Marczinski, C. A., Fillmore, M. T., Henges, A. L., Ramsey, M. A., & Young, C. R. (2012). Effects of energy drinks mixed with alcohol on information processing, motor coordination and subjective reports of intoxication. Experimental and clinical psychopharmacology, 20(2), 129–138. doi:10.1037/a0026136
Marczinski, C. A., Harrison, E. L. R., & Fillmore, M. T. (2008). Effects of alcohol on simulated driving and perceived driving impairment in binge drinkers. Alcoholism: Clinical and Experimental Research, 32(7), 1329–1337. doi:10.1111/j.1530-0277.2008.00701.x
Morean, M. E., & Corbin, W. R. (2010). Subjective response to alcohol: a critical review of the literature. Alcoholism: Clinical and Experimental Research, 34(3), 385–395. doi:10.1111/j.1530-0277.2009.01103.x
National Institute of Alcohol Abuse and Alcoholism. (2004). NIAAA council approves definition of binge drinking (Vol. 3).
O’Brien, M. C., McCoy, T. P., Rhodes, S. D., Wagoner, A., & Wolfson, M. (2008). Caffeinated cocktails: energy drink consumption, high-risk drinking, and alcohol-related consequences among college students. Academic emergency medicine: official journal of the Society for Academic Emergency Medicine, 15(5), 453–460. doi:10.1111/j.1553-2712.2008.00085.x
Thombs, D. L., O’Mara, R. J., Tsukamoto, M., Rossheim, M. E., Weiler, R. M., Merves, M. L., & Goldberger, B. A. (2010). Event-level analyses of energy drink consumption and alcohol intoxication in bar patrons. Addictive behaviors, 35(4), 325–330. doi:10.1016/j.addbeh.2009.11.004
United States Food and Drug Administration. (2010, November 17). FDA warning letters issued to four makers of caffeinated alcoholic beverages. Retrieved from http://www.fda.gov/NewsEvents/Newsroom/ PressAnnouncements/ucm234109.htm

Dr. Elizabeth Aston is a postdoctoral researcher in the laboratory of Dr. Anthony Liguori. She received her Ph.D. in Neuroscience from Wake Forest School of Medicine, and studies responses to alcohol in binge drinkers. She hopes to continue studying problematic alcohol consumption and drug abuse. Dr. Aston sampled Four Loko only once, and now enjoys both caffeine and alcohol, but definitely not together.

*Clarification (7:14 PM EST, 2/27/13): Phusion Projects removed the caffeine, guarana, and taurine from their alcoholic beverage Four Loko, and the new, non-caffeinated product has been sold since November, 2010. The current Four Loko product contains only alcohol, not caffeine.

Scicurious About the Author: Scicurious is a PhD in Physiology, and is currently a postdoc in biomedical research. She loves the brain. And so should you. Follow on Twitter @Scicurious.

The views expressed are those of the author and are not necessarily those of Scientific American.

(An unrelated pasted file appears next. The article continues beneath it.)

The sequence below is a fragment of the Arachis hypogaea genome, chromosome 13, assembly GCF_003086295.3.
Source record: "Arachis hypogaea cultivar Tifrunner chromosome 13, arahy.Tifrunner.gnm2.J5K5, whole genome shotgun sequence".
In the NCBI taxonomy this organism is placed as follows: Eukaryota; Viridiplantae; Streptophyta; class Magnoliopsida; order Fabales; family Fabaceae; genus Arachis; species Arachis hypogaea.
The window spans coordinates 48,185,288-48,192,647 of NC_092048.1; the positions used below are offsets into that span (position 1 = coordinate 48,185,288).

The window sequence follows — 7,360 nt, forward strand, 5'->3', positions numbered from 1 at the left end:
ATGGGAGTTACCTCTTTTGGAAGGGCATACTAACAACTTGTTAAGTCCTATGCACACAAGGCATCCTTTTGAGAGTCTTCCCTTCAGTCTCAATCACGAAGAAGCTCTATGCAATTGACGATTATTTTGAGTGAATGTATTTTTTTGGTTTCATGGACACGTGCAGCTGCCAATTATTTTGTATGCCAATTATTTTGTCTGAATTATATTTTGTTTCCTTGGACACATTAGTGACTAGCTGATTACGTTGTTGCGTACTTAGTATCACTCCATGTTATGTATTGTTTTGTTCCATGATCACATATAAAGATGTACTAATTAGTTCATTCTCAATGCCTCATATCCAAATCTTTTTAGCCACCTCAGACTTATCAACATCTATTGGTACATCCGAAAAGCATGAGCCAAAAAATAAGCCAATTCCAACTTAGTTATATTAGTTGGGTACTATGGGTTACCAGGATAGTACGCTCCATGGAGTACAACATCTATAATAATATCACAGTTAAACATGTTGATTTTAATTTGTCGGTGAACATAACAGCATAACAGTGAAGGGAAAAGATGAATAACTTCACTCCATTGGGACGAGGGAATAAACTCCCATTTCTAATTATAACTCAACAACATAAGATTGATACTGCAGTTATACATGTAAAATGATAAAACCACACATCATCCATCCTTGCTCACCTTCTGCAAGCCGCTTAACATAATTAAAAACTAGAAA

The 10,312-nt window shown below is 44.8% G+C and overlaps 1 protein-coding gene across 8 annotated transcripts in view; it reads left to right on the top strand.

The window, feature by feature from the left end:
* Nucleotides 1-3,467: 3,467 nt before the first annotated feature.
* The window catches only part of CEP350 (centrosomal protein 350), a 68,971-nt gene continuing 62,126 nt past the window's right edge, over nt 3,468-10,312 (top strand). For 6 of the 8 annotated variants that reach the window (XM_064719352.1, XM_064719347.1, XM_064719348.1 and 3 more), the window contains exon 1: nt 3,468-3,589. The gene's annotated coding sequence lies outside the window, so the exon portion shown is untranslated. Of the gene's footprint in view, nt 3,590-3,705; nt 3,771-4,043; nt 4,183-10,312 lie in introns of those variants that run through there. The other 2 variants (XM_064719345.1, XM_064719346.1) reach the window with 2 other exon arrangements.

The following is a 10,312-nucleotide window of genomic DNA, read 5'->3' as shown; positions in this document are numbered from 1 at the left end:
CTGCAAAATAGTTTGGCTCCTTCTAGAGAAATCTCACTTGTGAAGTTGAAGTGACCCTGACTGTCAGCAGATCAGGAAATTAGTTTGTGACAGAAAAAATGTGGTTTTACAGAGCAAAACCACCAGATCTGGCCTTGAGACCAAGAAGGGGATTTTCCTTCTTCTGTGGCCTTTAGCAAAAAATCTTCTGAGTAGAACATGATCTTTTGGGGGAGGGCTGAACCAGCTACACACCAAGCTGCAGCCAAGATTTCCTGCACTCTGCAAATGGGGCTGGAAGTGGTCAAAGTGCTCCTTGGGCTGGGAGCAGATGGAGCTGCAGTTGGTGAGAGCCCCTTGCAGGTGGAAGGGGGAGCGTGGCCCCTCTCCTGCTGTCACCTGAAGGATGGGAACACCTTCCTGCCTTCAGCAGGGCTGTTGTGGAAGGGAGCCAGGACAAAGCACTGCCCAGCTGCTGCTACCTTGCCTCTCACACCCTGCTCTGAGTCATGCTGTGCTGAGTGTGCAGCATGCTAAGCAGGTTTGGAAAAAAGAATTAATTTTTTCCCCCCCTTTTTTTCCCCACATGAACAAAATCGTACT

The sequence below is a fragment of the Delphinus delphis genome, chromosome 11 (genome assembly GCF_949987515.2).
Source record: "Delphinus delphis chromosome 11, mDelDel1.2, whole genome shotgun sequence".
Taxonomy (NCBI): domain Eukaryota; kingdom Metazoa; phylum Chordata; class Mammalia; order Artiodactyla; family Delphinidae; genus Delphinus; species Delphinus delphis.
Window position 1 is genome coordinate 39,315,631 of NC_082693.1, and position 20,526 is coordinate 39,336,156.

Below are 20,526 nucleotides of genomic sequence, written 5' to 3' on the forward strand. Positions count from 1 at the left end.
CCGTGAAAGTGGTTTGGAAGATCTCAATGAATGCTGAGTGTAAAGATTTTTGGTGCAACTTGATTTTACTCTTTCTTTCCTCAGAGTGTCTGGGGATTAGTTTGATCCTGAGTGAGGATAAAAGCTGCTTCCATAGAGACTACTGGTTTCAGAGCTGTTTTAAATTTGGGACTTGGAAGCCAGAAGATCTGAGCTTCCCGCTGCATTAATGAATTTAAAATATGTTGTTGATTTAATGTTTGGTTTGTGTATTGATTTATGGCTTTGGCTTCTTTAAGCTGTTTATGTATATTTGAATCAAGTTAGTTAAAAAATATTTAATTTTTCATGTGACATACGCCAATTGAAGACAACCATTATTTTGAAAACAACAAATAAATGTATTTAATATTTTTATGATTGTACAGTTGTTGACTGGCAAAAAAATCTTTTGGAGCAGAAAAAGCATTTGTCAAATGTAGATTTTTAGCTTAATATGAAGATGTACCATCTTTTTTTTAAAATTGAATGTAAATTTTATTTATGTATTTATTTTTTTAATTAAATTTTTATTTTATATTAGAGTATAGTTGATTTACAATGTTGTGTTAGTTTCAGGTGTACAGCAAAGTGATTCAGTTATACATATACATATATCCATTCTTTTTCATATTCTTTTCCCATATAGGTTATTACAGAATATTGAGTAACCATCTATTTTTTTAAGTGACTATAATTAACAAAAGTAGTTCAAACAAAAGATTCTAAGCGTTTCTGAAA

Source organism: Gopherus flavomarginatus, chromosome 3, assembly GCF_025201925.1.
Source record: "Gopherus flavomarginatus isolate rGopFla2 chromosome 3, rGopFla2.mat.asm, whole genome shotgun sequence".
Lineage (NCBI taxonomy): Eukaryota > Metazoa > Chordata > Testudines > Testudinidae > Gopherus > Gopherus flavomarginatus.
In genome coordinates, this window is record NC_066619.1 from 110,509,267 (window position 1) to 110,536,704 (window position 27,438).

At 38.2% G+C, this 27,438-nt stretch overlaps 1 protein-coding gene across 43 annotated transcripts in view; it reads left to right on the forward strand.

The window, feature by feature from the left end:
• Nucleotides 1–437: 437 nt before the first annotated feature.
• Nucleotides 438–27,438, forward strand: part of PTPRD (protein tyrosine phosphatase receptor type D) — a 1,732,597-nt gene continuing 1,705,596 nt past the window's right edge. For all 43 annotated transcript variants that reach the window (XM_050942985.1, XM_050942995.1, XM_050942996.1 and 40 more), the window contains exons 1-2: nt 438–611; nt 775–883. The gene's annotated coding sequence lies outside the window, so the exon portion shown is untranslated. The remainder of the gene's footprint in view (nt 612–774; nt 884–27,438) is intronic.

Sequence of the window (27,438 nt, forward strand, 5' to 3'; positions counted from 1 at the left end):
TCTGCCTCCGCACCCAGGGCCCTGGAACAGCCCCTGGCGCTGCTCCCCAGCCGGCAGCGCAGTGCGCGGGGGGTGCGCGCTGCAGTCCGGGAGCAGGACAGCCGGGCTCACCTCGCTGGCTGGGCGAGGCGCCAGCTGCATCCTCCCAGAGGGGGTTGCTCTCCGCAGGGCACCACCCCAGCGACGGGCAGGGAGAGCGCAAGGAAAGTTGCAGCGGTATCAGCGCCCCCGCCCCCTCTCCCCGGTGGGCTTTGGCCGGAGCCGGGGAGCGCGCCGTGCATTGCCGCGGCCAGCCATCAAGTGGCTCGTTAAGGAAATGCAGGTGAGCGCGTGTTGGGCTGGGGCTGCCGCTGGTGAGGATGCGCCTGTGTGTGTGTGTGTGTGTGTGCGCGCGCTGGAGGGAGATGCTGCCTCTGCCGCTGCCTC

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  1. 1. stevecastleman 1:47 pm 02/28/2013

    Many people use stimulants to counteract alcohol, whether it’s caffeine or cocaine or methamphetamine. It’s important that they be made aware that doing this repeatedly over a long period of time is an indication of an alcohol-abuse problem. They should ask themselves, “If I need drugs to help me drink more, why do I want/need to drink more?”

    Most of the problems associated with drugs, including alcohol, stem from addiction.

    Addiction is a chronic, progressive brain disease. It’s treatable. Perhaps not as successfully as one might like, but on a par with other chronic diseases that require substantial behavioral change, like diabetes and hypertension.

    Unfortunately, many people still don’t believe addiction is a disease. That’s why science-based education is so important.

    For a not-for-profit website that discusses the science of substance use and abuse in accessible English (how alcohol and drugs work in the brain; how addiction develops; why addiction is a chronic, progressive brain disease; what parts of the brain malfunction as a result of substance abuse; how that malfunction skews decision-making and motivation, resulting in addict behaviors; why some get addicted while others don’t; how treatment works; how well treatment works; why relapse is common; what family and friends can do; etc.) please click on http://www.AddictScience.com.

    Link to this
  2. 2. Michalaki 8:00 pm 06/25/2013

    Well not a big fan of coffee and definitely not of energy drinks. Actually if you drink hard enough you’ll get past your tiredness. Until you get totally wasted of course, but then it’s time to go home anyway.
    In my opinion it’s best to drink like hell and in the morning do the following instead of that damn coffee.

    http://lordsofthedrinks.wordpress.com/2012/10/15/i-got-a-hangover-oh-oh/

    Link to this
  3. 3. ThomasN7 12:26 pm 05/27/2014

    Really this comes down to the person. If you are only having a few a bit of caffeine is no big deal. If you are using it to binge drink there is a problem. Alcohol+caffeine is a lot of fun in moderation though.

    Link to this